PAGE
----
Bridging the gap between education and work
More than a third of UK employers have stepped up to help bridge the gap between education and work
Business engagement with schools is a crucial aspect to overcoming youth unemployment, but must be channelled in the right way, says CIPD
More than a third (35%) of employers are now engaging with local schools and colleges, according to a survey of more than 1,000 UK employers, conducted by the CIPD, the professional body for HR and people development. As youth unemployment continues to show few signs of falling, the CIPD is urging UK businesses to channel their engagement with schools via established programmes, such as the Inspiring the Future initiative. With 70% of state secondary schools in England now signed up to Inspiring the Future, it provides a free and easy method for businesses and schools to connect.
The research, conducted by the CIPD as part of its Learning to Work programme, revealed that many employers have increased the number of access routes into their organisations for young people, a crucial step towards overcoming youth unemployment. Amongst those employers who offer Apprenticeship schemes over half (56%) report that they have increased the number over the last twelve months. The number of Traineeships and school-leaver programmes on offer has also been increased in many organisations (50% of those offering Traineeships report an increase and 48% of those offering school leaver programmes report they have increased them).
However, the data, highlighted in the research summary, ‘The opportunity – information gap: the role of employer engagement with schools’, also revealed that, despite the increase in the number of access routes, too few employers were receiving applications from young people aged 16-24. Just under a quarter (24%) of employers did not receive a single application from a young person over the last year, and almost a third (31%) of private sector organisation had no applications from young people.
In order to overcome this, and ensure that young people are made aware of the many work opportunities on offer and how to access them, the CIPD has joined forces with Inspiring the Future, a free national initiative set up by the Education and Employers Taskforce to match volunteers from the world of work with local state schools and colleges. As a result of the partnership more than 1,200 HR professionals have signed up to volunteer in schools over the past six months, making themselves available to deliver career insight talks and CV and interview advice sessions.
Commenting, ahead of an Inspiring the Future careers event taking place today at Dunraven School in south London, Peter Cheese, Chief Executive of the CIPD, said: “I’m volunteering at Dunraven School today, alongside individuals from Barclays, Capgemini, the London Fire Brigade and others, to provide year 10 students with important insights into the world of work. Employer contact has a significant impact on young people, and should form part of wider efforts to help overcome youth unemployment. However, it’s important to recognise that schools can be bombarded with individual requests from businesses. Inspiring the Future provides a mechanism that allows schools to reach out to employers as and when they need them, which is why I am thrilled that so many CIPD members have already registered as volunteers.”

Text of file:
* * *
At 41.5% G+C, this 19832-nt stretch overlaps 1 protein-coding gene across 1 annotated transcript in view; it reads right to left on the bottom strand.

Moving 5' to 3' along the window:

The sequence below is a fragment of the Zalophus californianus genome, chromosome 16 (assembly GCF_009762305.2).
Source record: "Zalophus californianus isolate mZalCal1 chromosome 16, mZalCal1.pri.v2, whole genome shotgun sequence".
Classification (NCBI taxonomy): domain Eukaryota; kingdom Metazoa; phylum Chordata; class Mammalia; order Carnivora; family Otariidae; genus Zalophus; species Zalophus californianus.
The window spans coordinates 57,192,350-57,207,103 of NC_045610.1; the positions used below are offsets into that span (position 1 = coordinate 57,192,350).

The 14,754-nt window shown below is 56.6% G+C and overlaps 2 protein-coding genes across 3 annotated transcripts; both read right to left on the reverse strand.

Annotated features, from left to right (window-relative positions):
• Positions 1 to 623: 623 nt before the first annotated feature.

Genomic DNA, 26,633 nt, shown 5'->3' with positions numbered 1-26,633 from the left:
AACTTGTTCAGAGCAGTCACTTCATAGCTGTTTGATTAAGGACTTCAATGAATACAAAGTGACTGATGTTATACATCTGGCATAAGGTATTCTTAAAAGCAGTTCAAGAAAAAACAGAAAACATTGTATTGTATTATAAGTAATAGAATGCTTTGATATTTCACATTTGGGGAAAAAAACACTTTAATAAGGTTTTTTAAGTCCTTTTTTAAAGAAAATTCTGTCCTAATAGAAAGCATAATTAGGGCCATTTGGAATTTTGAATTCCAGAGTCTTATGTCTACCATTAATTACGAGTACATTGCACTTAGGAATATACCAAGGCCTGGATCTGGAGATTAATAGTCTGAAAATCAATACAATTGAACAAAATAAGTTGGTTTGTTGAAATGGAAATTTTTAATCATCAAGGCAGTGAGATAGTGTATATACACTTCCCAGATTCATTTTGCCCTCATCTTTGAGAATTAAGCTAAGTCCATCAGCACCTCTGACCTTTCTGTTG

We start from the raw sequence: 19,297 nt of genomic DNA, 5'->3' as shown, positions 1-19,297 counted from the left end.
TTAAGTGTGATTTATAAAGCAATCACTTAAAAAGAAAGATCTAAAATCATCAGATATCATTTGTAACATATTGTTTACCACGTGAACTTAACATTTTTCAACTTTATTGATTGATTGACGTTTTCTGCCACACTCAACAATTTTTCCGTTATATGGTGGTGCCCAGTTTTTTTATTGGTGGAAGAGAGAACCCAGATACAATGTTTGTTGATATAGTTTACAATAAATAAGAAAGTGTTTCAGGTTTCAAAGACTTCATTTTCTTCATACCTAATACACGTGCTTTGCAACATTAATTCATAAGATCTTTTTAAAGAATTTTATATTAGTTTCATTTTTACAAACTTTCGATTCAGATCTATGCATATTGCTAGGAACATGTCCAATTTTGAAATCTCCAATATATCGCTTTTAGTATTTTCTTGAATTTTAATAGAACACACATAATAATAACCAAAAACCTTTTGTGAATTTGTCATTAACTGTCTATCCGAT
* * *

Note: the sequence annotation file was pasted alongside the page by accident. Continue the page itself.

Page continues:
Speaking on the importance of business engagement with schools, David Boyle, Principal at Dunraven School said: “Dunraven is committed to the long-term success of our students. We are clear that, in order to become well-rounded individuals who are prepared for life after they leave school, our students need to understand the world of work. Events like the one organised today as part of Inspiring the Future, help our students to explore future career options. Inspiring the Future supports schools and employers to connect and I would encourage others to take advantage of such an important, and free, initiative.”
Nick Chambers, Director of the Education and Employers Taskforce, and founder of Inspiring the Future, said: “Research shows that there is a massive information gap between the real demands of employers and what young people know and where their aspirations lie. This is why Inspiring the Future gets volunteers from all jobs, professions and career stages – apprentice to CEO – into state schools and colleges to give real life career insights to pupils. Our partnership with the CIPD helps young people at school meet HR professionals who can help give a rounded picture of employability skills.”
Mike Thompson, Head of Employability and Early Career Programmes at Barclays, one of the organisations taking part in the event today, said: “In recent years Barclays has recognised the need to increase the diversity of candidates we recruit into our organisation. Our Apprenticeships programme has seen 1100 long term unemployed young people join Barclays, many of whom will stay with us for years to come and contribute to the future success of the organisation. However, it’s not just about creating access routes, as a business we believe we also have a duty to reach out to schools in order to help equip young people with the skills they need for the future. As well as running our own Lifeskills programme we are pleased to support the CIPD and Inspiring the Future’s efforts to increase engagement with local schools and would encourage other businesses to do the same.”
To find out more about Inspiring the Future, and sign up as a volunteer or school, visit: www.inspiringthefuture.org